Sugar-binding protein may play a role in HIV infection
Specific types of "helper" T cells that are crucial to maintaining functioning immune systems contain an enzyme called PDI (protein disulfide isomerase).
This enzyme affects how proteins fold into specific shapes, which in turn influences how the T cells behave. PDI also plays a role in HIV infection by helping to change the shape of the surface envelope protein of the virus, enabling the virus to interact optimally with receptors on the T cells, such as the CD4 molecule.
Though it is known that PDI inhibitors can prevent HIV infection, just how this happens has remained a mystery. And though it has been known that PDI, which normally lives inside the cell, can become entrapped on the cell's surface, it has not been understood how this happens.
Now, in a new study, UCLA researchers report that a sugar-binding protein called galectin-9 traps PDI on T-cells' surface, making them more susceptible to HIV infection.
The findings could lead researchers to a potential new target for anti-HIV therapeutics, such as therapies to inhibit PDI or galectin-9.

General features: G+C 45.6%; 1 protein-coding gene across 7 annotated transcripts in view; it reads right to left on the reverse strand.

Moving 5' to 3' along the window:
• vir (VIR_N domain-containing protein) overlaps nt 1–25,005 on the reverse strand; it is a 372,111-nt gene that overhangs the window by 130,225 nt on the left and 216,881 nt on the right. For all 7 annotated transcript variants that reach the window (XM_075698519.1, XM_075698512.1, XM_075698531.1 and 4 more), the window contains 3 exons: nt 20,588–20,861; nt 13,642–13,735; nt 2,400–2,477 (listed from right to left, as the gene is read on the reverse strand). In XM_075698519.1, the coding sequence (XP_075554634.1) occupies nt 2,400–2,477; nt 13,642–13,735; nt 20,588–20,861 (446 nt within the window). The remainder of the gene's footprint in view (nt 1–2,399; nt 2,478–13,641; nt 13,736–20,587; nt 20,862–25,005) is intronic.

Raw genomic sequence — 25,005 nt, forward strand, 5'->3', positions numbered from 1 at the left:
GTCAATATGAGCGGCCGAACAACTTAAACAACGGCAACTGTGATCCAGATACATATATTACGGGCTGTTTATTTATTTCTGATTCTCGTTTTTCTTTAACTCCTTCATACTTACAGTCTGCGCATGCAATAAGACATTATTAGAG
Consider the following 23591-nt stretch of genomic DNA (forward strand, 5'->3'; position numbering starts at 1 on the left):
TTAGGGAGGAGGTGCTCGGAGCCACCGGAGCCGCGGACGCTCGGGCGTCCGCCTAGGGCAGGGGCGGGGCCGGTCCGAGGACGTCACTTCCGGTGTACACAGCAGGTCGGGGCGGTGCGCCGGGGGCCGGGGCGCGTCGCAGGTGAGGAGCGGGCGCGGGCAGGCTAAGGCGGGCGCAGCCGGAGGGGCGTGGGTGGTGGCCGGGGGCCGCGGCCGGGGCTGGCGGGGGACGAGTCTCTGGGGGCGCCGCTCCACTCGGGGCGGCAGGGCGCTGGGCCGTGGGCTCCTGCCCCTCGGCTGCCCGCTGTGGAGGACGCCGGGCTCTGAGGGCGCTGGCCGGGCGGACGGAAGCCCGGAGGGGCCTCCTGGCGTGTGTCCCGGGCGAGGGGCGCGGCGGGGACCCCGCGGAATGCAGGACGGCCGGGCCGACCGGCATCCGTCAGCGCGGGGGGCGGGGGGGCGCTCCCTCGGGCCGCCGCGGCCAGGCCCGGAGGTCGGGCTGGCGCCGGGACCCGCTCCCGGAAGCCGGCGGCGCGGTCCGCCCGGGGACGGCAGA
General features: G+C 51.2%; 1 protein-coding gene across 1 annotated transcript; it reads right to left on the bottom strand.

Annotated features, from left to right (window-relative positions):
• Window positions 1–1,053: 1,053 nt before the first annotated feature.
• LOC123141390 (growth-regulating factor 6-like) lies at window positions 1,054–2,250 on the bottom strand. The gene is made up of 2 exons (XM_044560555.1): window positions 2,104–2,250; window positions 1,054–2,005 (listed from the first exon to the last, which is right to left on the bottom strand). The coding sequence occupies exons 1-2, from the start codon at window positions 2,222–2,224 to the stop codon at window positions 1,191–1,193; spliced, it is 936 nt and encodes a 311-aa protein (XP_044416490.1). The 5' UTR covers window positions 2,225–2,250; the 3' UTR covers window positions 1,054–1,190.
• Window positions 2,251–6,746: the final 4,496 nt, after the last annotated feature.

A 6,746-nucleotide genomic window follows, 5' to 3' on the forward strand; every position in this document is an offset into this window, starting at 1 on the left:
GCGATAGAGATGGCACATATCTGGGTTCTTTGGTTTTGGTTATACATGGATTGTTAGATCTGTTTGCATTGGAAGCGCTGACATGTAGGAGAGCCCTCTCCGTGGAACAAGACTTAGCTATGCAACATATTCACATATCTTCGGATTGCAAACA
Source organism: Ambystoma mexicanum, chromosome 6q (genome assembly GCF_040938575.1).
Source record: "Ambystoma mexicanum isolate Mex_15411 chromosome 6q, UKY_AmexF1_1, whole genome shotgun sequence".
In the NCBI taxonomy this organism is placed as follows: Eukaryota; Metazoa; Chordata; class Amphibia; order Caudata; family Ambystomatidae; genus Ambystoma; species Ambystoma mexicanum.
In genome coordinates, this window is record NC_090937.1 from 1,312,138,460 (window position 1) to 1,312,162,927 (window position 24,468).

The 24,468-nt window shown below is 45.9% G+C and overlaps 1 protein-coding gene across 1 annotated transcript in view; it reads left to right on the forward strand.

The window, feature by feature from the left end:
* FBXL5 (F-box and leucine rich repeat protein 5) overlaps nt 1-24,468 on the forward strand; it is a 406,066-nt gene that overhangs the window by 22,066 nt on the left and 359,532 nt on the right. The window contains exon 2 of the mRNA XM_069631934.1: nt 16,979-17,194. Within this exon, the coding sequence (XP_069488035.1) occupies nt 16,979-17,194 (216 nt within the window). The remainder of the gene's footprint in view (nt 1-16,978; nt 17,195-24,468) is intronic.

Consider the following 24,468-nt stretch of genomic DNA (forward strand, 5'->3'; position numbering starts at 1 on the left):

Interaction of cell surface glycoproteins with endogenous lectins on the cell surface regulates formation and maintenance of plasma membrane domains, clusters signaling complexes, and controls the residency time of glycoproteins on the plasma membrane. Galectin-9 is a soluble, secreted lectin that binds to glycoprotein receptors to form galectinglycoprotein lattices on the cell surface. Whereas galectin-9 binding to specific glycoprotein receptors induces death of CD4 Th1 cells, CD4 Th2 cells are resistant to galectin-9 death due to alternative glycosylation. On Th2 cells, galectin-9 binds cell surface protein disulfide isomerase (PDI), increasing retention of PDI on the cell surface and altering the redox status at the plasma membrane. Cell surface PDI regulates integrin function on platelets and also enhances susceptibility of T cells to infection with HIV. We find that galectin-9 binding to PDI on Th2 cells results in increased cell migration through extracellular matrix via β3 integrins, identifying a unique mechanism to regulate T-cell migration. In addition, galectin-9 binding to PDI on T cells potentiates infection with HIV. We identify a mechanism for regulating cell surface redox status via a galectinglycoprotein lattice, to regulate distinct T-cell functions.